As hurricane and wildfire seasons ramp up, here’s what you need to know about Disaster SNAP (D-SNAP)

Experts predict a 60 percent chance for an above-normal hurricane season this year. If so, then 2021 would be the sixth consecutive year with above-average hurricane activity. Hurricanes bring with them high winds, flooding, destruction, and death. Yet, they aren’t the only natural disaster we need to prepare for this summer and beyond.

Last year was California’s most devastating wildfire season in recorded history. An estimated 4.2 million acres burned. This year, California has already seen 1,000 more fires than it saw this time last year. Beyond California, climate change has brought increased drought conditions to many places across the U.S. As the average temperature of the earth rises, water more readily evaporates. This leads to disruptions in agriculture, the availability of drinking water, and an increase in the number of brush fires, which can become devastating wildfires.

D-SNAP for HardHit Individuals

Whether your area’s disaster season is characterized by hurricanes, wildfires, tornadoes, floods, or other natural or human-caused disasters, there are federally funded programs in place to help hard-hit communities recover. On the nutrition side, Disaster SNAP (D-SNAP) “provides replacement benefits for regular SNAP participants who lose food in a disaster, and extends benefits to many households, which would not ordinarily be eligible but suddenly need food assistance.” For example, replacement benefits may be in order for a SNAP household that suddenly loses power or has to evacuate due to a disaster, causing the spoilage or destruction of their food.

D-SNAP is not automatically implemented in every disaster. Before D-SNAP can be offered, a state must seek approval from the U.S. Department of Agriculture (USDA). Households that qualify for D-SNAP can typically receive one month of benefits. After benefits have been approved, they are loaded directly onto an Electronic Benefit Transfer (EBT) card within 72 hours.

Households already receiving traditional SNAP benefits may qualify for disaster-related replacement and supplemental benefits. A supplemental benefit “brings [the SNAP household’s] benefits up to the maximum for their household size.” In many circumstances, rather than having SNAP participants in disaster areas apply individually for relief, states can get permission from USDA to provide the benefits through issuance of automatic mass replacements on SNAP households’ regular EBT cards.

For more information, find your state’s SNAP administrative office.

D-SNAP for SNAP Administrators

Traditionally, D-SNAP is implemented following “a presidential declaration of a major disaster,” though statutorily the Secretary of Agriculture can operate D-SNAP following a state’s request without a presidential declaration.

For states interested in implementing D-SNAP, the administrative tasks differ somewhat from those for traditional SNAP. D-SNAP often allows for more relaxed verification and reporting requirements. Moreover, during COVID-19, USDA has allowed much wider use of remote enrollment procedures, including telephonic interviews rather than the traditional in-person D-SNAP interviews. The disaster page on FRAC’s website has links to information on many waiver approvals granted in 2020, including for California, Louisiana, and Tennessee.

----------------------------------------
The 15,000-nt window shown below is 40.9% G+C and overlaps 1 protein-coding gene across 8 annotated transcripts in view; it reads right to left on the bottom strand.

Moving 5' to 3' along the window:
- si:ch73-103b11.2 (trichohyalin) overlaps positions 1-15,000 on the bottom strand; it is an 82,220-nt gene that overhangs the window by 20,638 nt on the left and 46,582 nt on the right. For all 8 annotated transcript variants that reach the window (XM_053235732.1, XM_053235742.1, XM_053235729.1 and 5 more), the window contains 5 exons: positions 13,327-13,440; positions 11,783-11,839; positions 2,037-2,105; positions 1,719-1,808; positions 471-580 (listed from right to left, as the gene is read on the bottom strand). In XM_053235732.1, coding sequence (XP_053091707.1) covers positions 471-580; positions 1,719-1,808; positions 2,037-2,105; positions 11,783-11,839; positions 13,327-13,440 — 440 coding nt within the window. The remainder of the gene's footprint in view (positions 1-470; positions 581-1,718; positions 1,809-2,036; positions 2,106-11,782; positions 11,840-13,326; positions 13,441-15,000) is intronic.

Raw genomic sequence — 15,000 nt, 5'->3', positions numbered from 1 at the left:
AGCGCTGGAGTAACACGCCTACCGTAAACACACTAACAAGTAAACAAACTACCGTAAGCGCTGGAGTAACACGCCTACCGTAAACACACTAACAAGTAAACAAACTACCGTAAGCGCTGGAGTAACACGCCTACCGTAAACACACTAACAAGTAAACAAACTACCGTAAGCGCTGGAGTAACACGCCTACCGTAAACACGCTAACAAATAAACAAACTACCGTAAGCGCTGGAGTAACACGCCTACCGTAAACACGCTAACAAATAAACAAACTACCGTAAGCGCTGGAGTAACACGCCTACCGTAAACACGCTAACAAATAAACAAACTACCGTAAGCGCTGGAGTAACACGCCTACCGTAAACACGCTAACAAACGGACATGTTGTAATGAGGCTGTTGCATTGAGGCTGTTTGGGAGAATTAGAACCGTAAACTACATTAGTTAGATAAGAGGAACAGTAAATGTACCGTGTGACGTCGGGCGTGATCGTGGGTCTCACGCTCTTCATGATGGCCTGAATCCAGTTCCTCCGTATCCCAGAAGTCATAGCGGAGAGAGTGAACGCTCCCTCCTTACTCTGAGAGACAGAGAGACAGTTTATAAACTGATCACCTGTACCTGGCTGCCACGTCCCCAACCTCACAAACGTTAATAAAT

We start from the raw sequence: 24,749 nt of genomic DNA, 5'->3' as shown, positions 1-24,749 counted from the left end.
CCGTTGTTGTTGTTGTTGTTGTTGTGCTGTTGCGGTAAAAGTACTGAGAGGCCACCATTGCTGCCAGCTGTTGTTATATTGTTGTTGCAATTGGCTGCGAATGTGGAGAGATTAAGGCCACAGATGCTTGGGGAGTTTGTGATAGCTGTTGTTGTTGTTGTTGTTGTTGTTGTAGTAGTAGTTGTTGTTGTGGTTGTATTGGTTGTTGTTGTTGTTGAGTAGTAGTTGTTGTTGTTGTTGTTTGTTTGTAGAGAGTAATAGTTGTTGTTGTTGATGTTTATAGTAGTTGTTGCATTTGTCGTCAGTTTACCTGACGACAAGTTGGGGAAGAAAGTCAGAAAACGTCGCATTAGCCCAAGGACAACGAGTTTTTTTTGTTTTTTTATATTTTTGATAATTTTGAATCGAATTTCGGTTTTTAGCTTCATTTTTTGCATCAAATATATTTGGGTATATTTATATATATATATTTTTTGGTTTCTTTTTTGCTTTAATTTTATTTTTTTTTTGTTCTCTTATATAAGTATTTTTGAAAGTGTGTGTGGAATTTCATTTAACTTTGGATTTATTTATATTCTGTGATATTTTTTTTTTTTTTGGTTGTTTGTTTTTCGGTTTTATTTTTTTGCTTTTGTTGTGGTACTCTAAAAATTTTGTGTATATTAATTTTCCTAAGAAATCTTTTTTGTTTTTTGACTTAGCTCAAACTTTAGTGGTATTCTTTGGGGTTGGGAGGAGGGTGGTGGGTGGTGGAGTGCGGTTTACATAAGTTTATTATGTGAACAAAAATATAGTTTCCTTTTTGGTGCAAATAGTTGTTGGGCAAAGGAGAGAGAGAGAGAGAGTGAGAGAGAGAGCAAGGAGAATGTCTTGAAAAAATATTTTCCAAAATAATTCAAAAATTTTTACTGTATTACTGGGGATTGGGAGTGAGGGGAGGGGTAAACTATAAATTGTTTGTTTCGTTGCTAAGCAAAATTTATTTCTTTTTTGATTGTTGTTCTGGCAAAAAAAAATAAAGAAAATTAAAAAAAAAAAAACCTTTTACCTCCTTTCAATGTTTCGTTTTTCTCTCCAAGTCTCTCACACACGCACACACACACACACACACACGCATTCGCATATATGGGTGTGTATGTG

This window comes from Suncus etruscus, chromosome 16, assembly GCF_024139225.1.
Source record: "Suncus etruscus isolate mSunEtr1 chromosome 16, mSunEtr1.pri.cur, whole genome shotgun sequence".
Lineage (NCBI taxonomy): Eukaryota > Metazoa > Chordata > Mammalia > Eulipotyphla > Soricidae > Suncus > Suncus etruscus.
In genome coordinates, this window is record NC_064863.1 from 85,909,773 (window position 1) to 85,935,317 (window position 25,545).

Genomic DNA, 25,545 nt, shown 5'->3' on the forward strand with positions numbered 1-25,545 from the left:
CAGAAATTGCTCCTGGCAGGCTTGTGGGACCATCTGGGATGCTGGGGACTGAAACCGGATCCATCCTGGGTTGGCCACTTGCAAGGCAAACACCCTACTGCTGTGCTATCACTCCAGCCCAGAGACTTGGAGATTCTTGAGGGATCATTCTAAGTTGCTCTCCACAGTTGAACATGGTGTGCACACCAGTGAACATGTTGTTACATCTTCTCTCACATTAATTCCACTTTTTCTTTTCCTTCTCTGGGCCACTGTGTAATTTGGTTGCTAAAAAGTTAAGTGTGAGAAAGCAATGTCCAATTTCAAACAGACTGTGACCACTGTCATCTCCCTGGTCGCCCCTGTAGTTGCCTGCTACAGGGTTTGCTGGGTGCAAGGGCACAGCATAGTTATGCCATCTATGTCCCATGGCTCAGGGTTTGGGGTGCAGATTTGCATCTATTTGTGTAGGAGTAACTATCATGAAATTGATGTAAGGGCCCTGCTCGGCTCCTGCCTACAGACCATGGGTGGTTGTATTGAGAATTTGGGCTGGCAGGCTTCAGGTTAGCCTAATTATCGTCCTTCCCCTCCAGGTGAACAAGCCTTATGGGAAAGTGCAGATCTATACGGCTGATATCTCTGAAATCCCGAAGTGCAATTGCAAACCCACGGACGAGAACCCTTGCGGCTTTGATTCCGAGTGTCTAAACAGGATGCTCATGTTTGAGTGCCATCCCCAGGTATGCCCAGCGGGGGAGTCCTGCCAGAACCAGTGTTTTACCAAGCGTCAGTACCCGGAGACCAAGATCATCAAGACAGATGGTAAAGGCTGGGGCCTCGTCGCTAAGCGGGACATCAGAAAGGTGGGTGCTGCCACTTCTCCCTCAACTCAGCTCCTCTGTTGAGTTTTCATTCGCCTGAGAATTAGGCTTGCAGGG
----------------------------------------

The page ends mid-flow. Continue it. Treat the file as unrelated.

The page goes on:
D-SNAP for Advocates

The time to prepare for disasters is now. Disasters often entail loss of electricity and internet access, as well as the possible destruction of the documents necessary to file for D-SNAP. Advocates should conduct outreach to SNAP-eligible people, especially in areas where disasters are most likely to occur. This would help get more people connected to the benefits that could provide them with more resources going into a disaster event, and make it easier for states to get relief to those people after the disaster has struck. Advocates should target outreach to particularly vulnerable demographic groups: older Americans, persons with disabilities, people living in poverty, low-income immigrant families, families whose first language is not English, and homeless individuals.

For D-SNAP, as with regular SNAP, advocates should partner with local organizations who already have a rapport with or connection to underserved individuals. Outreach materials should reflect relevant languages and offer clear information about how households apply, including what documents they will need to provide.

In areas like Florida and Louisiana, which have a “pre-registration” process for D-SNAP, advocates should help households pre-register for D-SNAP, and then prepare to assist them when the actual D-SNAP application process begins.

After D-SNAP has concluded, many former D-SNAP participants may be low-income households that would qualify for regular SNAP. Advocates should provide information on how such former D-SNAP households can transition to regular SNAP. Leveraging regular SNAP benefits also will assist households to put much-needed food on their table, and pump much-needed revenue into the economy. Low-income families often are hit the hardest by disaster and frequently experience slower rates of recovery. Advocates should work with states and other stakeholders to increase equity and parity in a community’s pre-disaster planning and in post-disaster recovery and rebuilding phases.

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